Then, there is the “California Trilogy,” with its vivid evocations of time and landscape, and especially “I, Flathead,” which came packaged with a novella, written by Cooder, that gave a back story to the songs. “After ‘Flathead,’” he explains, “I said, ‘This is so much fun I’m going to keep doing it.’” When the idea of a tour with old friend Nick Lowe arose, he seized the opportunity. “I thought: You ought to have something to sell,” he says in a laconic drawl. “I didn’t want to get into the T-shirt business, so I wrote this book instead.”

Originally self-published — “I had some printed in China, but they did everything wrong” — it ended up in the hands of City Lights Books editorial director Elaine Katzenberger, who streamlined the stories, stripping out unwieldy language. Cooder remembers: “I said, ‘Oh, I see how you’re moving things around more efficiently. I didn’t know that stuff but I can learn.’ So I went back in and hacked away. It’s like anything, you have to get used to it. Songs I know how to do. But the more you do it, the better you get.”

This is the same aesthetic Cooder brings to his music — or to “El Chavez Ravine,” for that matter — the sense that what’s important is the crafting, that it all needs to be well made. “With a song,” he observes, “you can get an atmosphere going, that’s what a song is, it’s a place to be. I tried to do something similar with the stories, to take people places they hadn’t been before, places that were familiar and mysterious.”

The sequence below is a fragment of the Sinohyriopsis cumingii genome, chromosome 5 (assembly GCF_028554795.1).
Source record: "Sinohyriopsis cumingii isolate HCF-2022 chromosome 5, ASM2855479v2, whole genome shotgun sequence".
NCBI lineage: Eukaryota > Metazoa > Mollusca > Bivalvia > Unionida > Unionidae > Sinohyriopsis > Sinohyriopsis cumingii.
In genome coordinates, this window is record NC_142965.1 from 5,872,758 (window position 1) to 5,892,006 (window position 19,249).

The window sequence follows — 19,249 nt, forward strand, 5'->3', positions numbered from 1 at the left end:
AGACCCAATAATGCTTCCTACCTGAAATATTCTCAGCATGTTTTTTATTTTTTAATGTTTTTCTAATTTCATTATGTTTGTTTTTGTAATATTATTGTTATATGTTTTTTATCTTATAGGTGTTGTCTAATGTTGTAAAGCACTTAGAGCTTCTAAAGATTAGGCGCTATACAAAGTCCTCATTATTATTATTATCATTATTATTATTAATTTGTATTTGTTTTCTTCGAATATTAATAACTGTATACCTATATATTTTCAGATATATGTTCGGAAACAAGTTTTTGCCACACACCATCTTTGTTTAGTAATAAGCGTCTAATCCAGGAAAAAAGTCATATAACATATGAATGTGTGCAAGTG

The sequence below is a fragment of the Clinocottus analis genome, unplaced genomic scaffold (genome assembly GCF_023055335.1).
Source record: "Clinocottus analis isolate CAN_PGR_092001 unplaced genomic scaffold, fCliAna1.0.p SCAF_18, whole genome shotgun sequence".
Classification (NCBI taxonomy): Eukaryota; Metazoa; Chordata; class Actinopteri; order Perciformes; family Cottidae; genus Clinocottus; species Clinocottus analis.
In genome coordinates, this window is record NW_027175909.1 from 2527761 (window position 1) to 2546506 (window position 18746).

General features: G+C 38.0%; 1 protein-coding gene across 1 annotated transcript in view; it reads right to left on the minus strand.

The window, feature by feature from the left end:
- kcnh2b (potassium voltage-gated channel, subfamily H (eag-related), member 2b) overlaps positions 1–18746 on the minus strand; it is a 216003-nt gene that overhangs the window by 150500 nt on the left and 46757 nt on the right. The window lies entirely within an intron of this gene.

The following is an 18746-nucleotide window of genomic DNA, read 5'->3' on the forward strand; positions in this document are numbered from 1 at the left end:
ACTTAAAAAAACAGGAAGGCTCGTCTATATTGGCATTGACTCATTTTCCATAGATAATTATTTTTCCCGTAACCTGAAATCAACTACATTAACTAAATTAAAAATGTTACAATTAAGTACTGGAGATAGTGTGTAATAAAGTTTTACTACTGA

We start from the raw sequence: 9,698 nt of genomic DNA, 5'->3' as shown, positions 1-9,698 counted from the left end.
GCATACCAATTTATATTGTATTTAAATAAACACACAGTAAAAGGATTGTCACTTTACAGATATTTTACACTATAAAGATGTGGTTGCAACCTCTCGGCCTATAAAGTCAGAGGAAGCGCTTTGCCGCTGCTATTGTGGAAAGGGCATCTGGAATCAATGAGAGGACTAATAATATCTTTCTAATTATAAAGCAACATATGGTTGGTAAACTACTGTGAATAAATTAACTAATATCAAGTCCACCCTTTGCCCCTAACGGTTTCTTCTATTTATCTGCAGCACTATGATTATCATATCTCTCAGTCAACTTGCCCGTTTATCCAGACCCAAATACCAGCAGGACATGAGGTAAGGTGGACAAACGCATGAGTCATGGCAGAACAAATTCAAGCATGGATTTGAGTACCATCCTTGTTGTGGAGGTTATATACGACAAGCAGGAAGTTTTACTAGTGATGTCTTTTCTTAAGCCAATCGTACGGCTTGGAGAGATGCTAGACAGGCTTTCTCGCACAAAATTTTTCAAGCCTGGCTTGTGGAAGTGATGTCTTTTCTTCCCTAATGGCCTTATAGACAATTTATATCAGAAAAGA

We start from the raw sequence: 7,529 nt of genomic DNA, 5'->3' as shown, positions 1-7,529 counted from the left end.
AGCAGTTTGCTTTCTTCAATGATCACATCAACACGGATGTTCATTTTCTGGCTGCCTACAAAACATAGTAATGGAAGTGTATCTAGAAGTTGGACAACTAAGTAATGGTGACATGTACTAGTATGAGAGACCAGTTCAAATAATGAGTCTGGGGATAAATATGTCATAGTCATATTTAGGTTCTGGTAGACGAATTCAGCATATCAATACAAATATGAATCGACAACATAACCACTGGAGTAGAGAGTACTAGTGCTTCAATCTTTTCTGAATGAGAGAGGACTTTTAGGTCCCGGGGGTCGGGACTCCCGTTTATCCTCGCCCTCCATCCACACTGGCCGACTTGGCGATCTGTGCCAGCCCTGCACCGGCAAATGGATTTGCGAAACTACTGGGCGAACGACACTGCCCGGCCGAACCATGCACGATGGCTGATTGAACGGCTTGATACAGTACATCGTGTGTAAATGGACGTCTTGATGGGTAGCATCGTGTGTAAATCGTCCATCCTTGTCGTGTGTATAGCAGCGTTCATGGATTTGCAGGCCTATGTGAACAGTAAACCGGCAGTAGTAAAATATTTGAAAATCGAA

Equally important is a song’s ability to forge connections, which is what he hopes for “Los Angeles Stories,” as well. “You know,” Cooder says, gesturing at the ice cream truck, “people come and look at this, and they don’t know the story at all.” He talks about the Arechiga family, “the last family to hold out,” their name part of the history of the city, if anyone remembers.

“Where we are right now,” he says, his hands articulating hidden shadows, “so much has been forgotten and put away. But I still think we want to see things that we don’t know about. Go around a corner, and you might have an experience. You might see something you didn’t know was there.”